Hospital nurses are the MVPs of the health care industry. From the long hours you put in each day to the endless patient care and support you provide, your compassion and dedication do not go unseen.
Unfortunately, your back pain does.
The truth is, 70% of nurses have at least one work-related experience with back pain each year.1 So, how can you avoid becoming a part of this statistic?
Knowing what you can do ahead of time can help prevent back pain before it starts. Let’s take a closer look at nine ways to prevent nurse back pain and the common causes of such soreness within the nursing profession.
#1 Lift and Bend Correctly
If you’re not sure how to protect your back as a nurse, start by taking a look at how you lift and bend while you’re on the job. One of the nursing personnel duties might be to help reposition patients or transfer them from their bed to another location, which can become a very heavy task, especially if you’re doing it frequently.
Lifting and bending is a leading cause of injury in healthcare professionals. So, whether you’re helping to move a patient or are maneuvering heavy equipment or boxes, be sure to use proper safety precautions to avoid back pain and potential injury, including:2
- Bending at your knees
- Making sure your chest stays upright
- Keeping your back straight
- Keeping the weight you’re carrying close to your body so that it’s easier to carry
#2 Apply Hot and Cold Therapy
If you find that you’re feeling tender or sore in your back, you can try various forms of hot and cold therapy to ease your discomfort and prevent further pain. Typically, cold therapy is beneficial for helping to decrease pain and inflammation. Contrarily, heat therapy is often used when your muscles are feeling stiff.3
Consider the following suggestions to get rid of any discomfort in your back (and loosen tight muscles to prevent further low back pain):
- Heat patches or heating pad – If you wake up feeling stiff in your low back, you can place a heat patch on the affected area to help loosen up your muscles.
- Cold patches or ice pack – Feeling like you might have lifted one too many patients during your last shift? Use a cold patch or ice pack to help prevent inflammation and stop the back pain before it starts.
- Hot bath with Epsom salts – Try unwinding from your day with a hot bath to relax your muscles. For even more comfort, add some Epsom salts to the bath. Spend 15-20 minutes soaking and enjoy the chronic pain-relieving power of this salty, warm-water combination.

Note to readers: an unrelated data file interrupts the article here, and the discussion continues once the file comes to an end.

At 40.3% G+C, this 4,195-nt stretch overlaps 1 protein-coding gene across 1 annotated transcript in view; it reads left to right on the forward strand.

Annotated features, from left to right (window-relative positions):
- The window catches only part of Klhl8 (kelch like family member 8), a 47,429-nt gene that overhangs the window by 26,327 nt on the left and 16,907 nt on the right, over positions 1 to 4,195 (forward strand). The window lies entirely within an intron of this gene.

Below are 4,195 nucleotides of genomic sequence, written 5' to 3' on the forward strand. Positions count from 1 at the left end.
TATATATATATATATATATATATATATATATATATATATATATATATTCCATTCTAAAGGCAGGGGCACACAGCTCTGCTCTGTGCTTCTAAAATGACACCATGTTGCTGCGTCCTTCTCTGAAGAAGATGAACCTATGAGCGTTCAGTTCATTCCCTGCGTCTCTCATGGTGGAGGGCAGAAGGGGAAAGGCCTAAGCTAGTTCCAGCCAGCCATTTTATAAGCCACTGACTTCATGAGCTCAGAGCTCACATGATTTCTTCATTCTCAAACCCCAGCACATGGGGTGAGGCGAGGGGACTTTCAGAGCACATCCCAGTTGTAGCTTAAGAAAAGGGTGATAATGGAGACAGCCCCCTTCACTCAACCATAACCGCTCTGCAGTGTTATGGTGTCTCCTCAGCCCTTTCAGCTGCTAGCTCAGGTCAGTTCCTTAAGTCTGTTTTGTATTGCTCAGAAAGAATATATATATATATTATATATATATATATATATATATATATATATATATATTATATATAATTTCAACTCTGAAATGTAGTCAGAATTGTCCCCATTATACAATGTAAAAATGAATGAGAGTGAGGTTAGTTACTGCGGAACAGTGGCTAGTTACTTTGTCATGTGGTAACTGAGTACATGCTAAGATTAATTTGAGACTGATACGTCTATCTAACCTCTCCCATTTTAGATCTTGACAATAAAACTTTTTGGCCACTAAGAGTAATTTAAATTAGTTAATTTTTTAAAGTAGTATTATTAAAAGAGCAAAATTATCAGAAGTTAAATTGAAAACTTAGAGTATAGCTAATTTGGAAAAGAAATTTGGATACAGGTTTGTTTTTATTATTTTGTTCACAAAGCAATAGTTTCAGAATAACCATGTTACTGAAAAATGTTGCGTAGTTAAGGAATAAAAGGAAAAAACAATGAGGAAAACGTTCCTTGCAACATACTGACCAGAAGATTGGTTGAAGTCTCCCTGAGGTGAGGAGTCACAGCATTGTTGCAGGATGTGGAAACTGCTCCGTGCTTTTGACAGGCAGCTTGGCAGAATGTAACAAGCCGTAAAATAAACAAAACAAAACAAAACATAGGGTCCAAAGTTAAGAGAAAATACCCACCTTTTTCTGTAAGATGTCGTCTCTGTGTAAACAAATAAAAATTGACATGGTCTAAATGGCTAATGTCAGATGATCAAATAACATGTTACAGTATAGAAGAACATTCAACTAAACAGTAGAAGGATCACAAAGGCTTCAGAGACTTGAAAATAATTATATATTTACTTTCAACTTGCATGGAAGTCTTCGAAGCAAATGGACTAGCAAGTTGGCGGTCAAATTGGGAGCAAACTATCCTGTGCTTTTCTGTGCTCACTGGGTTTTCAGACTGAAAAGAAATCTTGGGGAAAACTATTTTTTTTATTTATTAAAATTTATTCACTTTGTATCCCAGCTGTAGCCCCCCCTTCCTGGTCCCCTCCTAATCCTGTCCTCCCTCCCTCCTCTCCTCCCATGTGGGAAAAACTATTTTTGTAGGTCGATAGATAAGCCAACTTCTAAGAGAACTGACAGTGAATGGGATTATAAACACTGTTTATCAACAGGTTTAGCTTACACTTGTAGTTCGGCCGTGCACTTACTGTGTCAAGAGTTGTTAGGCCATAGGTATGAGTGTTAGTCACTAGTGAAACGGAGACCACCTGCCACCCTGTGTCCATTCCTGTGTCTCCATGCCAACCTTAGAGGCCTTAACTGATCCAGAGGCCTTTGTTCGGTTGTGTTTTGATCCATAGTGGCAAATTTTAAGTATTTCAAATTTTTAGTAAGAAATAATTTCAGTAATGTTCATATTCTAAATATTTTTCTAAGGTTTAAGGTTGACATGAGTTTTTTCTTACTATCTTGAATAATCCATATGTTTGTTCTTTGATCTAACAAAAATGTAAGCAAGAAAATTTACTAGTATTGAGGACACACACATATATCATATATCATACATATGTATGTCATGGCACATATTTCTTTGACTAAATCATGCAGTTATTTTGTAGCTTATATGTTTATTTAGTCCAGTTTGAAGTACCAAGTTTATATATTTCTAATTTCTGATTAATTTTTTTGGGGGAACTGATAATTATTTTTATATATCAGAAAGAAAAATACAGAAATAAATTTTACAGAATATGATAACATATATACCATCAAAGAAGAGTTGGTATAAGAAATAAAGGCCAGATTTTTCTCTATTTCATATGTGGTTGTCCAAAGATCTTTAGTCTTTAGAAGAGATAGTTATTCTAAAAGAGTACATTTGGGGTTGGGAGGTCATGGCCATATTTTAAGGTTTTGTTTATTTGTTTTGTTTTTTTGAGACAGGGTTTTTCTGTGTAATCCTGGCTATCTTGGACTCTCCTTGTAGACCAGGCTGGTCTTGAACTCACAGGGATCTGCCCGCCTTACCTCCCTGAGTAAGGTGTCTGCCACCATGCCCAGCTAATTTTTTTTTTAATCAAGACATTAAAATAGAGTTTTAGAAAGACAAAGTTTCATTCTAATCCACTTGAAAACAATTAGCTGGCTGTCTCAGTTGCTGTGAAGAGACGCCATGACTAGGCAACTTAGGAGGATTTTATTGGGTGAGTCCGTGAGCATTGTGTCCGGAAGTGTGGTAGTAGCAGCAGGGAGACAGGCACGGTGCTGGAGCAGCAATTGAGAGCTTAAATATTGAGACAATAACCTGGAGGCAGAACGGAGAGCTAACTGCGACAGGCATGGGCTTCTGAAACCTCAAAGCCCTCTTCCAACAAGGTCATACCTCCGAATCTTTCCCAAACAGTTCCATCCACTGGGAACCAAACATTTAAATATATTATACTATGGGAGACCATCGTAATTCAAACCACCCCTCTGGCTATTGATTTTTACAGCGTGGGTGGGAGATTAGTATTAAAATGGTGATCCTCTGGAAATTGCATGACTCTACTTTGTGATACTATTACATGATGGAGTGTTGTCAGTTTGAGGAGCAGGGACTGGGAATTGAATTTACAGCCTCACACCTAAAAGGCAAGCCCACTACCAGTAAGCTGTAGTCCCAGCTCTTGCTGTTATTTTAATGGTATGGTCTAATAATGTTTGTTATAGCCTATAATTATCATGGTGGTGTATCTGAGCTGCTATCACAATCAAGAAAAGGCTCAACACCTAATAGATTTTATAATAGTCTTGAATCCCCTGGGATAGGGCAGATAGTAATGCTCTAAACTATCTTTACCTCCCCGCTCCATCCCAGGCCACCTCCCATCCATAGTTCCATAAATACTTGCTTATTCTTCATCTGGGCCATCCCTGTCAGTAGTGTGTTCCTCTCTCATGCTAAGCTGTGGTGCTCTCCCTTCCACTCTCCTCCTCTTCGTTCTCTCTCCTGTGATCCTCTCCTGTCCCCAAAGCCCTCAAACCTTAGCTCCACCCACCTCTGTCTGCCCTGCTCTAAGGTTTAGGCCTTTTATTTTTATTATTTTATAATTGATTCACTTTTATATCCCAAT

#3 Get a Solid Night’s Sleep
If you’ve got pain from a hard day’s work, sleep is the opportune time to let your achy muscles and swollen joints recover. Aim for eight hours of sleep each night and, for a better chance at getting all eight, try to create a routine for yourself once you’re home from work. This can help ensure you fall asleep around the same time each day.
Factor in these suggestions to your routine to help you wind down for the night:
- Eat a light snack before you get into bed.
- Leave your phone on silent and avoid using it once you’re in bed.
- Try an activity that can help you relax and get in the right mindset for sleep, such as reading, meditation, listening to calm music, or journaling.
#4 Wear Supportive Shoes
As a nurse practitioner, you’re on your feet for the majority of your shifts. To prevent low back pain, you must have a pair of shoes that can comfortably support your fast pace and your back while you’re moving from one patient to the next.
Find work shoes for nurses that check the following boxes:
Wearing supportive shoes are great for eliminating any back pain and also helps in preventing slips, trips, and falls in healthcare.
Learn more: How Often Should Nurses Replace Their Shoes?
#5 Maintain a Strong Core
Your abdominal muscles wrap around your abdomen and your spine, providing much needed support that enables you to stay balanced and upright. A strong core can help you obtain proper spinal alignment and have a better overall posture, which is beneficial when you’re standing for 8-12 hours at a time.
To work on strengthening your core, here are a few exercises you can complete two to three times per week:
- Bird dog
#6 Sleep on a Firm Mattress
A firm mattress may prevent back pain or improve any soreness you’re currently experiencing by distributing your body’s weight more evenly throughout the mattress.4 This creates more uniform pressure throughout your body, so it’s less acute on your back. Plus, because your body may be less likely to dip into the mattress, it could help to maintain proper spinal alignment.
#7 Exercise Regularly
Exercising on a normal basis increases your circulation and reduces stiffness, which could help prevent low back pain. Whether your interests lie in stretching, strength, or stamina, there are exercises for everyone, including: